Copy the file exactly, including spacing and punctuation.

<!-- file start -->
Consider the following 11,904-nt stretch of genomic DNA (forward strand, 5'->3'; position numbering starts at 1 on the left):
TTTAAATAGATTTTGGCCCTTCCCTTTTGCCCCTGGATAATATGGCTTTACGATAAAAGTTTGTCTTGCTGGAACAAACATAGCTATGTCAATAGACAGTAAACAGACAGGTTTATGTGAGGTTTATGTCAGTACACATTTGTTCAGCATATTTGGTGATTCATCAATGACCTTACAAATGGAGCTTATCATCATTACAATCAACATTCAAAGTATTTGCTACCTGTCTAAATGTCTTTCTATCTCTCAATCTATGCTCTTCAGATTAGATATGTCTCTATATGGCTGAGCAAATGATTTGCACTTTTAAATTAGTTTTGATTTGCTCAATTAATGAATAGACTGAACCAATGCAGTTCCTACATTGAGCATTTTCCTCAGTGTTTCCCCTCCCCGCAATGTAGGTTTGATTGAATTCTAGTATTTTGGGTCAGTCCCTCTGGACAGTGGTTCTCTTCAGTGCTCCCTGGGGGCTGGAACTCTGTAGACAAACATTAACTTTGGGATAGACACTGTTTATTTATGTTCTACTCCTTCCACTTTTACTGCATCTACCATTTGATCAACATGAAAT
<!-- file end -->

Consider the following 11,904-nt stretch of genomic DNA (forward strand, 5'->3'; position numbering starts at 1 on the left):
TTTAAATAGATTTTGGCCCTTCCCTTTTGCCCCTGGATAATATGGCTTTACGATAAAAGTTTGTCTTGCTGGAACAAACATAGCTATGTCAATAGACAGTAAACAGACAGGTTTATGTGAGGTTTATGTCAGTACACATTTGTTCAGCATATTTGGTGATTCATCAATGACCTTACAAATGGAGCTTATCATCATTACAATCAACATTCAAAGTATTTGCTACCTGTCTAAATGTCTTTCTATCTCTCAATCTATGCTCTTCAGATTAGATATGTCTCTATATGGCTGAGCAAATGATTTGCACTTTTAAATTAGTTTTGATTTGCTCAATTAATGAATAGACTGAACCAATGCAGTTCCTACATTGAGCATTTTCCTCAGTGTTTCCCCTCCCCGCAATGTAGGTTTGATTGAATTCTAGTATTTTGGGTCAGTCCCTCTGGACAGTGGTTCTCTTCAGTGCTCCCTGGGGGCTGGAACTCTGTAGACAAACATTAACTTTGGGATAGACACTGTTTATTTATGTTCTACTCCTTCCACTTTTACTGCATCTACCATTTGATCAACATGAAAT